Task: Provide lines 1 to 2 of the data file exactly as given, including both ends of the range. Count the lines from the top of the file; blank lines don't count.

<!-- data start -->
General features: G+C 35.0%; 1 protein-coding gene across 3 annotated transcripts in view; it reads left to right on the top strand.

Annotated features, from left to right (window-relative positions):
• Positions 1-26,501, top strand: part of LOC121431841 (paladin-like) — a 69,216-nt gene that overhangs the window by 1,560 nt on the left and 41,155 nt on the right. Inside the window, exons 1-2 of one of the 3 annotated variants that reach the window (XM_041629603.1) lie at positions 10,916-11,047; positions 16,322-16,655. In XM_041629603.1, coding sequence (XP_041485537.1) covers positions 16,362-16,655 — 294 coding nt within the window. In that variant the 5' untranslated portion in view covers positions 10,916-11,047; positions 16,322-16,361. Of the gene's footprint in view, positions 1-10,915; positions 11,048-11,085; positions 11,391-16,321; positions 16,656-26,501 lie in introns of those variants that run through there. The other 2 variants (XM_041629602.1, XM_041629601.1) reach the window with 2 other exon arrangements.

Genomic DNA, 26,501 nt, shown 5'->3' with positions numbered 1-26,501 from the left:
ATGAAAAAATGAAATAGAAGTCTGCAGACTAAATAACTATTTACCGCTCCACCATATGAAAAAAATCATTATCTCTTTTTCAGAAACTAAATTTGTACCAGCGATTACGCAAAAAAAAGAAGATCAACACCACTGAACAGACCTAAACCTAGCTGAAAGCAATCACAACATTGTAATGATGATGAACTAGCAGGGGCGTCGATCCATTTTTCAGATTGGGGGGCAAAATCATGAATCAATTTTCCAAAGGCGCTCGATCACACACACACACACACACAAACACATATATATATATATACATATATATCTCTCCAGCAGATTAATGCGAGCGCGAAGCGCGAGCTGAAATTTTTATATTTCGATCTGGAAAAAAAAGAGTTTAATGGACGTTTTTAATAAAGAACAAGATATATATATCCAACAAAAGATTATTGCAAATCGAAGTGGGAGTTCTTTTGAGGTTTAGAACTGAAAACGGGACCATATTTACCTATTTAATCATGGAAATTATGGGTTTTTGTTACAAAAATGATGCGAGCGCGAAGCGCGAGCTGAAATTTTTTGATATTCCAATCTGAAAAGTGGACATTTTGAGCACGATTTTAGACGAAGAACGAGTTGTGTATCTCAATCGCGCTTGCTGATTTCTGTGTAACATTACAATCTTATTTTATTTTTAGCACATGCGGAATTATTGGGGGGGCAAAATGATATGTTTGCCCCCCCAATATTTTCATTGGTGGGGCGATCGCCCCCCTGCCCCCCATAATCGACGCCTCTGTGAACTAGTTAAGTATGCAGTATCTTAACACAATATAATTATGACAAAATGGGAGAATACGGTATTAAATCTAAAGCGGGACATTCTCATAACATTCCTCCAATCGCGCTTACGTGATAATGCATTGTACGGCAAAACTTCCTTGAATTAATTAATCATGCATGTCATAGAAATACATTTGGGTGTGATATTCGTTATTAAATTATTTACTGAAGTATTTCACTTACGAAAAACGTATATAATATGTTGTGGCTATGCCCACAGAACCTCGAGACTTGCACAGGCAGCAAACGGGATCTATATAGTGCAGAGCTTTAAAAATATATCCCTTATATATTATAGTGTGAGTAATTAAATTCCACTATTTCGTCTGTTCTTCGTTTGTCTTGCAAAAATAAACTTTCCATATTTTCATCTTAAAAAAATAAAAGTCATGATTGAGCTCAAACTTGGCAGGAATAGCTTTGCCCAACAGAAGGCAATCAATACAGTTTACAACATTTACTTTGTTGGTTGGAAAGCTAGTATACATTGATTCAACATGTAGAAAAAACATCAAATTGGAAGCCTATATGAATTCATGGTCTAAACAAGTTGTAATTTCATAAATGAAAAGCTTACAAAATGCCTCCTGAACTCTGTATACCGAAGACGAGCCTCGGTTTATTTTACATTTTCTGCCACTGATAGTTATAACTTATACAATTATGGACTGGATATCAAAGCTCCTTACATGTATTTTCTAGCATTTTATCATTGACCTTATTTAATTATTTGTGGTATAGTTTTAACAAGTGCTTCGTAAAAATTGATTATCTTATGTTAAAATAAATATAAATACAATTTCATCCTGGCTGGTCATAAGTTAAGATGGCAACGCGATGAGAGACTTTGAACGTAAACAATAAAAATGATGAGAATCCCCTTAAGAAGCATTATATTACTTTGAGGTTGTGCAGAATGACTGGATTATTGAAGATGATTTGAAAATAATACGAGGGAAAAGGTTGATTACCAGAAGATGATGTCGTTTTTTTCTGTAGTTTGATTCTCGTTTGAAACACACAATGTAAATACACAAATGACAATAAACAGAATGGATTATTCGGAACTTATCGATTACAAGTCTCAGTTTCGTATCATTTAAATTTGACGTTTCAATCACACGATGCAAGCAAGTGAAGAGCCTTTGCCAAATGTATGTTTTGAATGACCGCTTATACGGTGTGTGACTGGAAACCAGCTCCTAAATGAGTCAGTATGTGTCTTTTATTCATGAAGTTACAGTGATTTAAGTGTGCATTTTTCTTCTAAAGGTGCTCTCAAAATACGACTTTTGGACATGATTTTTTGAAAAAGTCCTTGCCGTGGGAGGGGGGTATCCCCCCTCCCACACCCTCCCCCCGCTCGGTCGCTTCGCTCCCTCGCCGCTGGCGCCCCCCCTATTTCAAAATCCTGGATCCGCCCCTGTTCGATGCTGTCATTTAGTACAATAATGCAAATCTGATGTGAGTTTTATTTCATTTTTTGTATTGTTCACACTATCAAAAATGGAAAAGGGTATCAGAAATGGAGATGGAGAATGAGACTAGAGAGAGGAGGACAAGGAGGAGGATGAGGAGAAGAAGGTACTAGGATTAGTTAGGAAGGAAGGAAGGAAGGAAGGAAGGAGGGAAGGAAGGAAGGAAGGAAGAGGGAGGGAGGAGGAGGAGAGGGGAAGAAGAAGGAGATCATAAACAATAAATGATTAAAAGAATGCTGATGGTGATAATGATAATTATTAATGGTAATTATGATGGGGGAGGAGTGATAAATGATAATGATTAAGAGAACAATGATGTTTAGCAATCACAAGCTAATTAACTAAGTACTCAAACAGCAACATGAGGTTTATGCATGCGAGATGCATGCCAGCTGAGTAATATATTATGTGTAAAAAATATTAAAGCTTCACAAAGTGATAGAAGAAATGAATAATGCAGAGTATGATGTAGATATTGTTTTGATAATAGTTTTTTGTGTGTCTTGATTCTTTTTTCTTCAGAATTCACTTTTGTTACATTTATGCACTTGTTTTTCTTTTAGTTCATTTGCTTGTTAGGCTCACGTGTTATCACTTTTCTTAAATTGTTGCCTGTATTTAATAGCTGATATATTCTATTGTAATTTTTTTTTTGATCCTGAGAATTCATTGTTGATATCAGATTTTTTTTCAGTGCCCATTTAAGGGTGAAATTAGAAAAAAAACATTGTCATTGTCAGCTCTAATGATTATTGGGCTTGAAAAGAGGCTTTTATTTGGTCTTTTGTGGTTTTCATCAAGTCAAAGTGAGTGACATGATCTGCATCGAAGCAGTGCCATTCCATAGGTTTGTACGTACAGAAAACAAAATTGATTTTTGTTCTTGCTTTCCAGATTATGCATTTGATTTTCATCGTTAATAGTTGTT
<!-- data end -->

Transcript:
General features: G+C 35.0%; 1 protein-coding gene across 3 annotated transcripts in view; it reads left to right on the top strand.

Annotated features, from left to right (window-relative positions):